The insiders were asked to document their daily routine photographically and to come to a joint decision on where in the building the approriate place for the group photo would be. We also asked them to describe their way through the building to their individual desks. Following these verbal trails, „When you see the parrot, turn right“, we, as the outsiders, visited the Insiders to interview them about their daily experience of the space.

In addition to these individual interviews, we handed out postcards with questions about the favourite place in the buildings, likes and dislikes at the most strategical and the most popular point in every office building we visited: the cafeteria.

The results of these polls and the material collected in the workshops, the many detailed observations and comments of the users form the main part of the building portraits in the middle oft he book. In the co-working space of the book, the outsiders became moderators and editors, the insiders turned into co-authors and image makers. The portraits of the three buildings are flanked by two longer illustrated and essayistic panoramas on the development of office architecture, viewed from the angle of identity and flexibility.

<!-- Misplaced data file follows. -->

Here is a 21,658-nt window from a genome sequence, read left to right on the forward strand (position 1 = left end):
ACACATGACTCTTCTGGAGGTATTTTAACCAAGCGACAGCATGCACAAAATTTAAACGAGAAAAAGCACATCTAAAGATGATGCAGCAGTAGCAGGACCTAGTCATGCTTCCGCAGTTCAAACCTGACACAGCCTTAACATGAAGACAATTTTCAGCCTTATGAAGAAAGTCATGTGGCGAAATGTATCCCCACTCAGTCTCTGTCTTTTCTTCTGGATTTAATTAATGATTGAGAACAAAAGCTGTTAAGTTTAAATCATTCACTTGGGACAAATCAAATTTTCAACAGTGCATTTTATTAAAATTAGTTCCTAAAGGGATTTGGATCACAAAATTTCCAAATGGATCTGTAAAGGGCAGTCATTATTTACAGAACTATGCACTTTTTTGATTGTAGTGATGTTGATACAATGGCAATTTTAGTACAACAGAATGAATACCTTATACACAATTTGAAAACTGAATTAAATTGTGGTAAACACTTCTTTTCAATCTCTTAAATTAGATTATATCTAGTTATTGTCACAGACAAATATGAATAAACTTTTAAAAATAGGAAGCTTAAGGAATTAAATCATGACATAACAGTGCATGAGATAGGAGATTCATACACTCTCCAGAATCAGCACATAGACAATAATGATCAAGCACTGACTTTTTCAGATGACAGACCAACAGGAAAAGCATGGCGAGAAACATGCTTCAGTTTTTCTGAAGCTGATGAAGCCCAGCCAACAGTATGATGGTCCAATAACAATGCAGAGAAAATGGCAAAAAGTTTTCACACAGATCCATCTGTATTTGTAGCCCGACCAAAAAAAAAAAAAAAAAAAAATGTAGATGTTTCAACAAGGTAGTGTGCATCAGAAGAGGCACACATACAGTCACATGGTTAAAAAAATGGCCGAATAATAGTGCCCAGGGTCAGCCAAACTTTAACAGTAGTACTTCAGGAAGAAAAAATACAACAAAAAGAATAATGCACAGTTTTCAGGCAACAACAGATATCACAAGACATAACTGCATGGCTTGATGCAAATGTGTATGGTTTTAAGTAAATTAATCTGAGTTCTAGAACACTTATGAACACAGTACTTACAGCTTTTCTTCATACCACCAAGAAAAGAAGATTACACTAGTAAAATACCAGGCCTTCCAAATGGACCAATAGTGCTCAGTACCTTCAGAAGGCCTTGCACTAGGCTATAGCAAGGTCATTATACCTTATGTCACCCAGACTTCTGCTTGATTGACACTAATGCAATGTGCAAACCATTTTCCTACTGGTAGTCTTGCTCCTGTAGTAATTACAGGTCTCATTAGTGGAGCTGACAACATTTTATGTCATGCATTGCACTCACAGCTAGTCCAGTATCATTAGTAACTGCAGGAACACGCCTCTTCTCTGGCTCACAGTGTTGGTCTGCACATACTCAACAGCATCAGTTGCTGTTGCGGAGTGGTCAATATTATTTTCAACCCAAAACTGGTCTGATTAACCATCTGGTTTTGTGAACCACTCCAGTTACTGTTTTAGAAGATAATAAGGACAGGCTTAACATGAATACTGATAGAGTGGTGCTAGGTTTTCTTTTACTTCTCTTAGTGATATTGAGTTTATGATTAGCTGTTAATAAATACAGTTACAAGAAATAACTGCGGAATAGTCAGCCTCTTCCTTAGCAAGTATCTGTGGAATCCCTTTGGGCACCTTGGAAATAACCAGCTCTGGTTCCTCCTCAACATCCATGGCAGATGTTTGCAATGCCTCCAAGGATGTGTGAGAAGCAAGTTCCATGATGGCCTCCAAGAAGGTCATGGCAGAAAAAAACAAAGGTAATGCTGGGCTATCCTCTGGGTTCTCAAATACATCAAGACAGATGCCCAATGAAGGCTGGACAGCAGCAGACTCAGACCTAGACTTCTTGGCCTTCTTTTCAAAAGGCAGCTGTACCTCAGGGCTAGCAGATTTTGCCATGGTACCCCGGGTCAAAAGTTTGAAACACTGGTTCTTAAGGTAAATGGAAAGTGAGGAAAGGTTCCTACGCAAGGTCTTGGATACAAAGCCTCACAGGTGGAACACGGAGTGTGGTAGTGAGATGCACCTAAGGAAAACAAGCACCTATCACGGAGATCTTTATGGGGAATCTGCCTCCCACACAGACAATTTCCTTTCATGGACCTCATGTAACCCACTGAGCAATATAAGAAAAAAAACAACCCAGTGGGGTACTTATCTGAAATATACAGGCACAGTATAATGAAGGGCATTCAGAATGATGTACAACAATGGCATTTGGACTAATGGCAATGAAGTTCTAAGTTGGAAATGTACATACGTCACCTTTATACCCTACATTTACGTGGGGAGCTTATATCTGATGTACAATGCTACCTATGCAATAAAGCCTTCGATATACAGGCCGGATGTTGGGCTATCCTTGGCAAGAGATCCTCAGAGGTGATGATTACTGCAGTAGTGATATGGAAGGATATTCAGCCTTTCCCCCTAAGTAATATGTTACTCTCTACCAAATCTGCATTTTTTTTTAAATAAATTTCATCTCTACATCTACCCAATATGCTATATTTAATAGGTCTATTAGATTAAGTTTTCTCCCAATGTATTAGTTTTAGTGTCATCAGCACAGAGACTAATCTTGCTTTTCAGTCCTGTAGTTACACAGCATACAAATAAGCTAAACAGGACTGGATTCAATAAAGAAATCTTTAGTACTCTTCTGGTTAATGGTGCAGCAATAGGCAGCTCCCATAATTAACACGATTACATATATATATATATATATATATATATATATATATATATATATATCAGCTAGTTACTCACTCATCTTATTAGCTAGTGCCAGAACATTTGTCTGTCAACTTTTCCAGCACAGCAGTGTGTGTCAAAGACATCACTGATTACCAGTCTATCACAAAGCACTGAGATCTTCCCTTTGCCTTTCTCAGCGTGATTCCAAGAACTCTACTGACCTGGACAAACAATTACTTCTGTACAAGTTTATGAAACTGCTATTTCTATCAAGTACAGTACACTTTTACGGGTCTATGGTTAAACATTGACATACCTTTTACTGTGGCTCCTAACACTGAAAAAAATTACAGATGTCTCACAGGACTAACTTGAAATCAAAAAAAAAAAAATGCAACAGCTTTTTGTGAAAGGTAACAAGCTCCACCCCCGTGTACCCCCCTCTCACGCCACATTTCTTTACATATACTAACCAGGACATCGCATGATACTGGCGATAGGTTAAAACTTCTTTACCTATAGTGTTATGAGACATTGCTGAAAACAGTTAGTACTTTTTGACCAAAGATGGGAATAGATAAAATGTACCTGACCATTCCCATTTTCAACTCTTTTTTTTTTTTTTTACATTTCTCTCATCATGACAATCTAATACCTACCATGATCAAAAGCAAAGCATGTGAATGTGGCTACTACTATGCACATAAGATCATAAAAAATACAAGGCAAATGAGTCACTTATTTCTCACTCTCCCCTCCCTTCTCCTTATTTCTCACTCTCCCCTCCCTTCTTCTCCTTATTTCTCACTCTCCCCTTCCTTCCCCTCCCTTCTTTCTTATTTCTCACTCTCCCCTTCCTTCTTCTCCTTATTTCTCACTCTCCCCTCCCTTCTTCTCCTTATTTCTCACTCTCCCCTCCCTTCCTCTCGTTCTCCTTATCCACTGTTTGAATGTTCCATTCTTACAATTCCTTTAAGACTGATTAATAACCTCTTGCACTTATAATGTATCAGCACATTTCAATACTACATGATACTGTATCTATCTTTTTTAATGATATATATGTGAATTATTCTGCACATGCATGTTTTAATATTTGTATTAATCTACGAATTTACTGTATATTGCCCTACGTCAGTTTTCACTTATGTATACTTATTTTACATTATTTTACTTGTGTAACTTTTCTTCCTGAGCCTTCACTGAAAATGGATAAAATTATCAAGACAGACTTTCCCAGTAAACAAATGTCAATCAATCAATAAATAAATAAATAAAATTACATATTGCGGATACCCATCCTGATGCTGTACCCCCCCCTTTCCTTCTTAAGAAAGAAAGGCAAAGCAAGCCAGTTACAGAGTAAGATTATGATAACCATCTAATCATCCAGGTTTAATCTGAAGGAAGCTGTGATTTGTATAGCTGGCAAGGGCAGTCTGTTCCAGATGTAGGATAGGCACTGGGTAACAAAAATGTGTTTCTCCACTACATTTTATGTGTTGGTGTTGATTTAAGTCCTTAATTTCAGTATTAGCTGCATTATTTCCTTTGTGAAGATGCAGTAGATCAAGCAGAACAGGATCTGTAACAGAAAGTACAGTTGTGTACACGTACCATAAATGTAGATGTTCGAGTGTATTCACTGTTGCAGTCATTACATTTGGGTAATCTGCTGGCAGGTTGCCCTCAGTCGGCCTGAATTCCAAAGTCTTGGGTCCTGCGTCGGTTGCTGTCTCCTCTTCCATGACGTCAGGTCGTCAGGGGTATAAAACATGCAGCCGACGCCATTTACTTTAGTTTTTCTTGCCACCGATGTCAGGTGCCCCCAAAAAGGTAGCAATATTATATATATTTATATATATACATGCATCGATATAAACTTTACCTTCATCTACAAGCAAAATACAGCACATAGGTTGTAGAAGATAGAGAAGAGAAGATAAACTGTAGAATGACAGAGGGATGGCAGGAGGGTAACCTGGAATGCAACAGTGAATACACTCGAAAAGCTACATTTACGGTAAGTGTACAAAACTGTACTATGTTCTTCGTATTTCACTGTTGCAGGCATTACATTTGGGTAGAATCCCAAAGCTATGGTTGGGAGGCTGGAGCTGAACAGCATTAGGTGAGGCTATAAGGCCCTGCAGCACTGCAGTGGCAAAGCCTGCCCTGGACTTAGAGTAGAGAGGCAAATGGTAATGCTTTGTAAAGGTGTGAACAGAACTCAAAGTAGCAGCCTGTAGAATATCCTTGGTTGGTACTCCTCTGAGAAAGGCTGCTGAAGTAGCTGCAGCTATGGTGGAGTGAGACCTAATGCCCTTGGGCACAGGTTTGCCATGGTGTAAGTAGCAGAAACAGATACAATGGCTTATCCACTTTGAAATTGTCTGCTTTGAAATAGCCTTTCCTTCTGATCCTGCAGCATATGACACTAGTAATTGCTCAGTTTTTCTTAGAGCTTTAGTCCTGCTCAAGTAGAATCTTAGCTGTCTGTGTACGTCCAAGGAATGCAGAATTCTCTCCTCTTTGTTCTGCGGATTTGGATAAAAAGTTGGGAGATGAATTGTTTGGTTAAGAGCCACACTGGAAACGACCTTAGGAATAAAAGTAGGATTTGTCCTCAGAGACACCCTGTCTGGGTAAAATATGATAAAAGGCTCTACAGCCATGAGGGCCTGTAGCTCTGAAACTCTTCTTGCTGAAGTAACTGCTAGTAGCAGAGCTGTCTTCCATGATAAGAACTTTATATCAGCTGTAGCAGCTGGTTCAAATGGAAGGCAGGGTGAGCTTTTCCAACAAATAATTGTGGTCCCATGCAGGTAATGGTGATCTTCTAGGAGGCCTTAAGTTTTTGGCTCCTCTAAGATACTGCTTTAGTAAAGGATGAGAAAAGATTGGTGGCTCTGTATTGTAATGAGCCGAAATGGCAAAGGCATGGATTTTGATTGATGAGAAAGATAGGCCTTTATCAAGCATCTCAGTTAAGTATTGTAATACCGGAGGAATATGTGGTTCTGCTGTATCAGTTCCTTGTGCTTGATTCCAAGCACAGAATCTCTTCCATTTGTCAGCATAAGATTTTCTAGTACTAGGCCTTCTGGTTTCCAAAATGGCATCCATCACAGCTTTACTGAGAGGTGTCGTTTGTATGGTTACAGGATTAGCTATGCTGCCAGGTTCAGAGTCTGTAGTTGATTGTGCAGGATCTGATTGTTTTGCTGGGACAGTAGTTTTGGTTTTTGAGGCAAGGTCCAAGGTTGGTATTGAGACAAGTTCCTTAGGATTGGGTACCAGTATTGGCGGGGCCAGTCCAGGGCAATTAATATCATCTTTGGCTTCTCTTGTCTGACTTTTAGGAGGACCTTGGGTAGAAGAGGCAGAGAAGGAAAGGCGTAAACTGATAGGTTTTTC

The book concludes, that office architecture is still needed, when it allows for experiences, enables appropriation and leaves a lasting impression. Three criteria that our space of the working book  definitely has lived up to. Like the buildings of kadawittfeldarchitektur, the working book has generated an added value: Itself. The book Arbeitende Orte, has just been published in the Springer Verlag Wien New York. Please come inside.

Arbeitende Orte. Bürobauten mit Wert und Mehrwert
(
Working places. Office buildings with added value)
Springer Verlag, Vienna, 2012, 192 pages, 293 illustrations,
editors: Angelika Fitz und kadawittfeldarchitektur
concept: Angelika Fitz, Rose Epple,
project management: Anne-Kathrin Hoehler / kadawittfeldarchitektur
graphic design: Rose Epple with Lena Panzlau / chezweitz & roseapple